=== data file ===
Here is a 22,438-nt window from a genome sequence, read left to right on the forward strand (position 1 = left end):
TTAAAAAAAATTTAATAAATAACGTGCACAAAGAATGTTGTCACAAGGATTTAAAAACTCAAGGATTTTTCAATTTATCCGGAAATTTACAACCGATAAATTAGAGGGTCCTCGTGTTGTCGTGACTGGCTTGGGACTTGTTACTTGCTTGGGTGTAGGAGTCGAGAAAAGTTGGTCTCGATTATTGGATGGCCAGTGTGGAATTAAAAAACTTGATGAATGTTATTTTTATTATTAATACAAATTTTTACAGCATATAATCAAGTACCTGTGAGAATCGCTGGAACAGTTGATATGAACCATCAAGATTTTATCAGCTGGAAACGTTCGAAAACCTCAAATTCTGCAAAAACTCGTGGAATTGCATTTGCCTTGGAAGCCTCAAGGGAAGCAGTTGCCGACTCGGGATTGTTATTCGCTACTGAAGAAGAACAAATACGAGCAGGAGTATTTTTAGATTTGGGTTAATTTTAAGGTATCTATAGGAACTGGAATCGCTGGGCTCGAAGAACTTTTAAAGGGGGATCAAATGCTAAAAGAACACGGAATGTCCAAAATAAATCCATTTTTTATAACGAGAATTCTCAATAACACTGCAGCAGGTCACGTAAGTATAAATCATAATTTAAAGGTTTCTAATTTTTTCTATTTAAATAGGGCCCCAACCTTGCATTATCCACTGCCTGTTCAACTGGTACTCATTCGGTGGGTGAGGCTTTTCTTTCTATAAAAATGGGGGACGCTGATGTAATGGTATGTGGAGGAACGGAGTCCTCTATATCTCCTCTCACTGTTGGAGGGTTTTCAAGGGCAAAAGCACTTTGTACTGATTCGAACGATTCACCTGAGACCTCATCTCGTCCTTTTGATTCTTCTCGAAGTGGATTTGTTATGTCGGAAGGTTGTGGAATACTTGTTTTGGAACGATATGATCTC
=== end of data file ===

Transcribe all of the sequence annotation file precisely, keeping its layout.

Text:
Here is a 22,438-nt window from a genome sequence, read left to right on the forward strand (position 1 = left end):
TTAAAAAAAATTTAATAAATAACGTGCACAAAGAATGTTGTCACAAGGATTTAAAAACTCAAGGATTTTTCAATTTATCCGGAAATTTACAACCGATAAATTAGAGGGTCCTCGTGTTGTCGTGACTGGCTTGGGACTTGTTACTTGCTTGGGTGTAGGAGTCGAGAAAAGTTGGTCTCGATTATTGGATGGCCAGTGTGGAATTAAAAAACTTGATGAATGTTATTTTTATTATTAATACAAATTTTTACAGCATATAATCAAGTACCTGTGAGAATCGCTGGAACAGTTGATATGAACCATCAAGATTTTATCAGCTGGAAACGTTCGAAAACCTCAAATTCTGCAAAAACTCGTGGAATTGCATTTGCCTTGGAAGCCTCAAGGGAAGCAGTTGCCGACTCGGGATTGTTATTCGCTACTGAAGAAGAACAAATACGAGCAGGAGTATTTTTAGATTTGGGTTAATTTTAAGGTATCTATAGGAACTGGAATCGCTGGGCTCGAAGAACTTTTAAAGGGGGATCAAATGCTAAAAGAACACGGAATGTCCAAAATAAATCCATTTTTTATAACGAGAATTCTCAATAACACTGCAGCAGGTCACGTAAGTATAAATCATAATTTAAAGGTTTCTAATTTTTTCTATTTAAATAGGGCCCCAACCTTGCATTATCCACTGCCTGTTCAACTGGTACTCATTCGGTGGGTGAGGCTTTTCTTTCTATAAAAATGGGGGACGCTGATGTAATGGTATGTGGAGGAACGGAGTCCTCTATATCTCCTCTCACTGTTGGAGGGTTTTCAAGGGCAAAAGCACTTTGTACTGATTCGAACGATTCACCTGAGACCTCATCTCGTCCTTTTGATTCTTCTCGAAGTGGATTTGTTATGTCGGAAGGTTGTGGAATACTTGTTTTGGAACGATATGATCTC